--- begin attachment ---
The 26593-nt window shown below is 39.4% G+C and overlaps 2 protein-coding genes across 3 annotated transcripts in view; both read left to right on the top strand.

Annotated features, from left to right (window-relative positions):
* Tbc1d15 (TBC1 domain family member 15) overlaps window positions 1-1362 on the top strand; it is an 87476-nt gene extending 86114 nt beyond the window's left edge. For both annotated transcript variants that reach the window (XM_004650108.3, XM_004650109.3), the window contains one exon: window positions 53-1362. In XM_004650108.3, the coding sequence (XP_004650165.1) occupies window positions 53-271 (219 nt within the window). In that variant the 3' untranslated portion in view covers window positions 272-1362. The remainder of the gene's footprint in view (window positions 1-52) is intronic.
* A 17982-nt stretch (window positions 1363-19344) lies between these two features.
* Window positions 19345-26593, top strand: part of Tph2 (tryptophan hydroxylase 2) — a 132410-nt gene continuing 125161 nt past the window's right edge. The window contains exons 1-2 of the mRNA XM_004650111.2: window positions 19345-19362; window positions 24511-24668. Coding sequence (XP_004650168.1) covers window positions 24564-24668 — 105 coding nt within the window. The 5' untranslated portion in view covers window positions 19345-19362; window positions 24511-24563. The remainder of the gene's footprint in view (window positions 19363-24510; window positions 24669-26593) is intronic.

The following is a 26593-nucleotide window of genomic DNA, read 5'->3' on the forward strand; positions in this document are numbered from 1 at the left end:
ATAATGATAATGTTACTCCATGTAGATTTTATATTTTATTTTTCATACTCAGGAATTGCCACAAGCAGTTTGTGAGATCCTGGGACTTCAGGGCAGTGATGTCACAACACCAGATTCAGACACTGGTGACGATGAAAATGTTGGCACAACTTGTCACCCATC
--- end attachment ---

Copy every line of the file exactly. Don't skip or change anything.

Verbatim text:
The 26593-nt window shown below is 39.4% G+C and overlaps 2 protein-coding genes across 3 annotated transcripts in view; both read left to right on the top strand.

Annotated features, from left to right (window-relative positions):
* Tbc1d15 (TBC1 domain family member 15) overlaps window positions 1-1362 on the top strand; it is an 87476-nt gene extending 86114 nt beyond the window's left edge. For both annotated transcript variants that reach the window (XM_004650108.3, XM_004650109.3), the window contains one exon: window positions 53-1362. In XM_004650108.3, the coding sequence (XP_004650165.1) occupies window positions 53-271 (219 nt within the window). In that variant the 3' untranslated portion in view covers window positions 272-1362. The remainder of the gene's footprint in view (window positions 1-52) is intronic.
* A 17982-nt stretch (window positions 1363-19344) lies between these two features.
* Window positions 19345-26593, top strand: part of Tph2 (tryptophan hydroxylase 2) — a 132410-nt gene continuing 125161 nt past the window's right edge. The window contains exons 1-2 of the mRNA XM_004650111.2: window positions 19345-19362; window positions 24511-24668. Coding sequence (XP_004650168.1) covers window positions 24564-24668 — 105 coding nt within the window. The 5' untranslated portion in view covers window positions 19345-19362; window positions 24511-24563. The remainder of the gene's footprint in view (window positions 19363-24510; window positions 24669-26593) is intronic.

The following is a 26593-nucleotide window of genomic DNA, read 5'->3' on the forward strand; positions in this document are numbered from 1 at the left end:
ATAATGATAATGTTACTCCATGTAGATTTTATATTTTATTTTTCATACTCAGGAATTGCCACAAGCAGTTTGTGAGATCCTGGGACTTCAGGGCAGTGATGTCACAACACCAGATTCAGACACTGGTGACGATGAAAATGTTGGCACAACTTGTCACCCATC